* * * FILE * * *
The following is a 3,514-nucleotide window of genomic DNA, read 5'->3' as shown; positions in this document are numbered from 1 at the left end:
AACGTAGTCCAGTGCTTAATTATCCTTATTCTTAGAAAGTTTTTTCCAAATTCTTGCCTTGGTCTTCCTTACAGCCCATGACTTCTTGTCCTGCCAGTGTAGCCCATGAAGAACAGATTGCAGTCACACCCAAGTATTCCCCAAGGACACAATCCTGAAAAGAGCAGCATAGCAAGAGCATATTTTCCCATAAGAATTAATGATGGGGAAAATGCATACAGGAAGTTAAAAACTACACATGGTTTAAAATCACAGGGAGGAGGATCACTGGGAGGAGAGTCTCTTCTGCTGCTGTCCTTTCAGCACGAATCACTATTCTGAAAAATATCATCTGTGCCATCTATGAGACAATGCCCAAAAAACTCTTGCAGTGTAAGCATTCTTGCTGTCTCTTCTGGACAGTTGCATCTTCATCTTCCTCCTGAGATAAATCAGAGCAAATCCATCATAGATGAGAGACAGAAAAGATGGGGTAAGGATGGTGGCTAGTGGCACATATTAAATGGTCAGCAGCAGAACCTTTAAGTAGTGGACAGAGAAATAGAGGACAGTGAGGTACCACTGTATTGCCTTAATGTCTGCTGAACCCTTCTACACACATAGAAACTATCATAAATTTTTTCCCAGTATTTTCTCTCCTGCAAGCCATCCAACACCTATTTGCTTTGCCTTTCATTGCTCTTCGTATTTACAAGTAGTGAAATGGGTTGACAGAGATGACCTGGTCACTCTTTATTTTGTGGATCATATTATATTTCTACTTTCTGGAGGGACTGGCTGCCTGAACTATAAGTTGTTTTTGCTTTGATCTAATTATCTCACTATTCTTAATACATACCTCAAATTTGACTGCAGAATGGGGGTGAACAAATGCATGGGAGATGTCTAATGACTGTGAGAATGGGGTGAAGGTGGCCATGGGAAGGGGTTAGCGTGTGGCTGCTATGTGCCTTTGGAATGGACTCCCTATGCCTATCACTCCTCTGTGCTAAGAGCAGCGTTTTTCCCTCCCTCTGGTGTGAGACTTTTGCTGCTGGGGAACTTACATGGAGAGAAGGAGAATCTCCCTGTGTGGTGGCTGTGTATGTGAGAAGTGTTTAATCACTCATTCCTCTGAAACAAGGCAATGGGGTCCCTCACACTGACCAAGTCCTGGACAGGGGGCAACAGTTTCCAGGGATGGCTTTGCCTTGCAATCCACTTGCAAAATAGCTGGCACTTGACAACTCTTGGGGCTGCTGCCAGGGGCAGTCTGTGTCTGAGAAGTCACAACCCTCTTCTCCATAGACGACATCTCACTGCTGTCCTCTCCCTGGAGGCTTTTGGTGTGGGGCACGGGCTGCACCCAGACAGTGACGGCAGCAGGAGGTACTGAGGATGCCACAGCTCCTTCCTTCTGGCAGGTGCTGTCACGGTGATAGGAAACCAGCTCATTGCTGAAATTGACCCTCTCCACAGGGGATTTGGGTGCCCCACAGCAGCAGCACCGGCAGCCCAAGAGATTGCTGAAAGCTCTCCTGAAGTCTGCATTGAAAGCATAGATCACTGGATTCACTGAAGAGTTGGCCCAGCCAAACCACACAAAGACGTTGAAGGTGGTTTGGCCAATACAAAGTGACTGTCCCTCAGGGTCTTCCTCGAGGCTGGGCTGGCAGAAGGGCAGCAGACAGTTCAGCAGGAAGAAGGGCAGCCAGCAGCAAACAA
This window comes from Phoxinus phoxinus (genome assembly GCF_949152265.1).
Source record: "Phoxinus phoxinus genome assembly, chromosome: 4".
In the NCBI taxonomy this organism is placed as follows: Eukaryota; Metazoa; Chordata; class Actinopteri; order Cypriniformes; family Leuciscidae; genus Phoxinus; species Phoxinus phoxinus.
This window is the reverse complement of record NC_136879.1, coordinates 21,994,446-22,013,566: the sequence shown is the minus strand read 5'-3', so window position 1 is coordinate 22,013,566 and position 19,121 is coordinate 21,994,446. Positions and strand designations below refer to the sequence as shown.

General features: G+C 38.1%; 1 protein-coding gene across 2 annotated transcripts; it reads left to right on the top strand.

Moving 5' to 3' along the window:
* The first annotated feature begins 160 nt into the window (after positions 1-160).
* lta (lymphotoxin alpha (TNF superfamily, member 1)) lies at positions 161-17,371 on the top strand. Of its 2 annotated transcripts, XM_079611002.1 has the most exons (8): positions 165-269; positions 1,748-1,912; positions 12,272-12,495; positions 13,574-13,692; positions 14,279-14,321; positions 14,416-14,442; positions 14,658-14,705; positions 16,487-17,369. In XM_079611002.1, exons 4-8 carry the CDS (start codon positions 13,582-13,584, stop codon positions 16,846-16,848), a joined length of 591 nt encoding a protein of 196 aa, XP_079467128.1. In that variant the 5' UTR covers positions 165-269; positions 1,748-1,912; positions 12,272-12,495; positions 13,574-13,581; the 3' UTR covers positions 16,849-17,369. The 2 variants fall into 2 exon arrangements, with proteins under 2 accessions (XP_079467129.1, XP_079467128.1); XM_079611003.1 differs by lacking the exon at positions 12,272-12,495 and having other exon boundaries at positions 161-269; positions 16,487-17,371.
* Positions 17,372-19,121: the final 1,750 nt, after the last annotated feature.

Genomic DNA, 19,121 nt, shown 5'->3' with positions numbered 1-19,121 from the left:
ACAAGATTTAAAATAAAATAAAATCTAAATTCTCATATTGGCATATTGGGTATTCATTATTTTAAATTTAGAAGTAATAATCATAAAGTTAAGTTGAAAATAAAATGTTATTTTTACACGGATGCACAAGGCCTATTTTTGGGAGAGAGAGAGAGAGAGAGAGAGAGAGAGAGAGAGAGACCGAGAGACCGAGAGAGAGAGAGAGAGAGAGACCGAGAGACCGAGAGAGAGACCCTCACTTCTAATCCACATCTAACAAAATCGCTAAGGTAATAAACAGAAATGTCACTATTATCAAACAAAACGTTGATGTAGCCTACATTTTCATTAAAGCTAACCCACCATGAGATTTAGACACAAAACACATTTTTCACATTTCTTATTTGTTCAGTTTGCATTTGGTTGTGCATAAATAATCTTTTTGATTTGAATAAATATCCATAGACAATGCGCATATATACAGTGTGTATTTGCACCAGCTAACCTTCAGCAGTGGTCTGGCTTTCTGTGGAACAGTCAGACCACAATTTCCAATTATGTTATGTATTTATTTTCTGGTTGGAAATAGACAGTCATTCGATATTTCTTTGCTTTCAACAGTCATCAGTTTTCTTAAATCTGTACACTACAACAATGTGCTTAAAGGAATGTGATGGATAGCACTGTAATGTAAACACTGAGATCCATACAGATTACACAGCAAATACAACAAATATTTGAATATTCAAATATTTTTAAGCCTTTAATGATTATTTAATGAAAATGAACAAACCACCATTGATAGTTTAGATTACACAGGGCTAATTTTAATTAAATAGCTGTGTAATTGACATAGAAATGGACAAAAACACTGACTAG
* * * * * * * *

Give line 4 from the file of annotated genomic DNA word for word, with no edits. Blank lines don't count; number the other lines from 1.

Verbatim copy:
Source record: "Phoxinus phoxinus genome assembly, chromosome: 4".